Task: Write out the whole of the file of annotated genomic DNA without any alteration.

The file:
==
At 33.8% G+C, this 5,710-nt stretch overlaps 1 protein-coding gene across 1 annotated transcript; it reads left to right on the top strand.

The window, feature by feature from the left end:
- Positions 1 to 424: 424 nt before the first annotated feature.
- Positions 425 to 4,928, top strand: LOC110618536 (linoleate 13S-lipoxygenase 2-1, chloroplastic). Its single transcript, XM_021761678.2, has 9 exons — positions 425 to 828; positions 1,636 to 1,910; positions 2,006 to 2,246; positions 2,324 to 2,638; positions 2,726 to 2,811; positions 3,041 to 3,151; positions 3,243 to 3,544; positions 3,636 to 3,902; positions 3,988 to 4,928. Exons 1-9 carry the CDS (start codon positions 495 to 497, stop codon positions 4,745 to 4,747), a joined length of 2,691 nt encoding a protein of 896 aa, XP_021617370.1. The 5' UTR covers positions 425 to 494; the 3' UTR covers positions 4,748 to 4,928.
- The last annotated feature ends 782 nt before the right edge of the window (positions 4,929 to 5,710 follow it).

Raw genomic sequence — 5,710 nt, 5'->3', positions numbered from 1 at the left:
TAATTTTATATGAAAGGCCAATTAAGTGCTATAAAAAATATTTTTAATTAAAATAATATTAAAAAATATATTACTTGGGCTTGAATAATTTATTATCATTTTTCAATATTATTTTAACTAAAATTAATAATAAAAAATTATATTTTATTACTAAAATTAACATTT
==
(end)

At 33.8% G+C, this 5,710-nt stretch overlaps 1 protein-coding gene across 1 annotated transcript; it reads left to right on the top strand.

The window, feature by feature from the left end:
- Positions 1 to 424: 424 nt before the first annotated feature.
- Positions 425 to 4,928, top strand: LOC110618536 (linoleate 13S-lipoxygenase 2-1, chloroplastic). Its single transcript, XM_021761678.2, has 9 exons — positions 425 to 828; positions 1,636 to 1,910; positions 2,006 to 2,246; positions 2,324 to 2,638; positions 2,726 to 2,811; positions 3,041 to 3,151; positions 3,243 to 3,544; positions 3,636 to 3,902; positions 3,988 to 4,928. Exons 1-9 carry the CDS (start codon positions 495 to 497, stop codon positions 4,745 to 4,747), a joined length of 2,691 nt encoding a protein of 896 aa, XP_021617370.1. The 5' UTR covers positions 425 to 494; the 3' UTR covers positions 4,748 to 4,928.
- The last annotated feature ends 782 nt before the right edge of the window (positions 4,929 to 5,710 follow it).

Raw genomic sequence — 5,710 nt, 5'->3', positions numbered from 1 at the left:
TAATTTTATATGAAAGGCCAATTAAGTGCTATAAAAAATATTTTTAATTAAAATAATATTAAAAAATATATTACTTGGGCTTGAATAATTTATTATCATTTTTCAATATTATTTTAACTAAAATTAATAATAAAAAATTATATTTTATTACTAAAATTAACATTT